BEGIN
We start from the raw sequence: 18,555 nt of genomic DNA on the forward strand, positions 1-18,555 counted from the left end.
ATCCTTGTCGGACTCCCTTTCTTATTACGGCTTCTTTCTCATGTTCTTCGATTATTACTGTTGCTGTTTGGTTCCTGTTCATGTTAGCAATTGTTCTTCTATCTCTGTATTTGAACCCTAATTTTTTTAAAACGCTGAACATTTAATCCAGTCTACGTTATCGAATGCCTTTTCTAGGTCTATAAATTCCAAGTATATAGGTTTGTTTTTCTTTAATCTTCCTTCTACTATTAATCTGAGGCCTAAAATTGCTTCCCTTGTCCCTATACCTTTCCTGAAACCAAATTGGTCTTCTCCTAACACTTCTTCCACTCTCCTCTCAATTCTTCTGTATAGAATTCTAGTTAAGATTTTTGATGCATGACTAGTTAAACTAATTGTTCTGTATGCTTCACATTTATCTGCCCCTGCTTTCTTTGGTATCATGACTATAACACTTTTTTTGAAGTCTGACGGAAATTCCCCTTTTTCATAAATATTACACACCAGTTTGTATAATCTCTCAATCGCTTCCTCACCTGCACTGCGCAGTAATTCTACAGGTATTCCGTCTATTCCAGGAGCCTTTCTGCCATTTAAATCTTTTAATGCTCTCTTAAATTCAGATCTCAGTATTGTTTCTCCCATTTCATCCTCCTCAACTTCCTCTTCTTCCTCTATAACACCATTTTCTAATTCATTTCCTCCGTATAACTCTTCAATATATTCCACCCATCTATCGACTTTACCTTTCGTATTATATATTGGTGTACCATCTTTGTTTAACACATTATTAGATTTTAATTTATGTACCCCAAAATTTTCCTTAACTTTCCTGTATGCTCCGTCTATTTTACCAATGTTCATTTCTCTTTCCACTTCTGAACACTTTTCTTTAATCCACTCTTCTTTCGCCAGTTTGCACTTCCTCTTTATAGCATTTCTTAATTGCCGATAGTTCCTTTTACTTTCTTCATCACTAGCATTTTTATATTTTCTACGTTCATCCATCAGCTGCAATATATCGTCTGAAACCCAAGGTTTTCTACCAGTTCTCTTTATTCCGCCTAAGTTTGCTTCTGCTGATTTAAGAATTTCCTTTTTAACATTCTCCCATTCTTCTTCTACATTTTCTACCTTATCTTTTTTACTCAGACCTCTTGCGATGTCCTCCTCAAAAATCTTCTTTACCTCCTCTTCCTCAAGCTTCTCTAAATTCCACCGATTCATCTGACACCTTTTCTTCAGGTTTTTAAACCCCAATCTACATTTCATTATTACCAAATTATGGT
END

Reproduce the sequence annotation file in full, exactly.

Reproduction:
We start from the raw sequence: 18,555 nt of genomic DNA on the forward strand, positions 1-18,555 counted from the left end.
ATCCTTGTCGGACTCCCTTTCTTATTACGGCTTCTTTCTCATGTTCTTCGATTATTACTGTTGCTGTTTGGTTCCTGTTCATGTTAGCAATTGTTCTTCTATCTCTGTATTTGAACCCTAATTTTTTTAAAACGCTGAACATTTAATCCAGTCTACGTTATCGAATGCCTTTTCTAGGTCTATAAATTCCAAGTATATAGGTTTGTTTTTCTTTAATCTTCCTTCTACTATTAATCTGAGGCCTAAAATTGCTTCCCTTGTCCCTATACCTTTCCTGAAACCAAATTGGTCTTCTCCTAACACTTCTTCCACTCTCCTCTCAATTCTTCTGTATAGAATTCTAGTTAAGATTTTTGATGCATGACTAGTTAAACTAATTGTTCTGTATGCTTCACATTTATCTGCCCCTGCTTTCTTTGGTATCATGACTATAACACTTTTTTTGAAGTCTGACGGAAATTCCCCTTTTTCATAAATATTACACACCAGTTTGTATAATCTCTCAATCGCTTCCTCACCTGCACTGCGCAGTAATTCTACAGGTATTCCGTCTATTCCAGGAGCCTTTCTGCCATTTAAATCTTTTAATGCTCTCTTAAATTCAGATCTCAGTATTGTTTCTCCCATTTCATCCTCCTCAACTTCCTCTTCTTCCTCTATAACACCATTTTCTAATTCATTTCCTCCGTATAACTCTTCAATATATTCCACCCATCTATCGACTTTACCTTTCGTATTATATATTGGTGTACCATCTTTGTTTAACACATTATTAGATTTTAATTTATGTACCCCAAAATTTTCCTTAACTTTCCTGTATGCTCCGTCTATTTTACCAATGTTCATTTCTCTTTCCACTTCTGAACACTTTTCTTTAATCCACTCTTCTTTCGCCAGTTTGCACTTCCTCTTTATAGCATTTCTTAATTGCCGATAGTTCCTTTTACTTTCTTCATCACTAGCATTTTTATATTTTCTACGTTCATCCATCAGCTGCAATATATCGTCTGAAACCCAAGGTTTTCTACCAGTTCTCTTTATTCCGCCTAAGTTTGCTTCTGCTGATTTAAGAATTTCCTTTTTAACATTCTCCCATTCTTCTTCTACATTTTCTACCTTATCTTTTTTACTCAGACCTCTTGCGATGTCCTCCTCAAAAATCTTCTTTACCTCCTCTTCCTCAAGCTTCTCTAAATTCCACCGATTCATCTGACACCTTTTCTTCAGGTTTTTAAACCCCAATCTACATTTCATTATTACCAAATTATGGT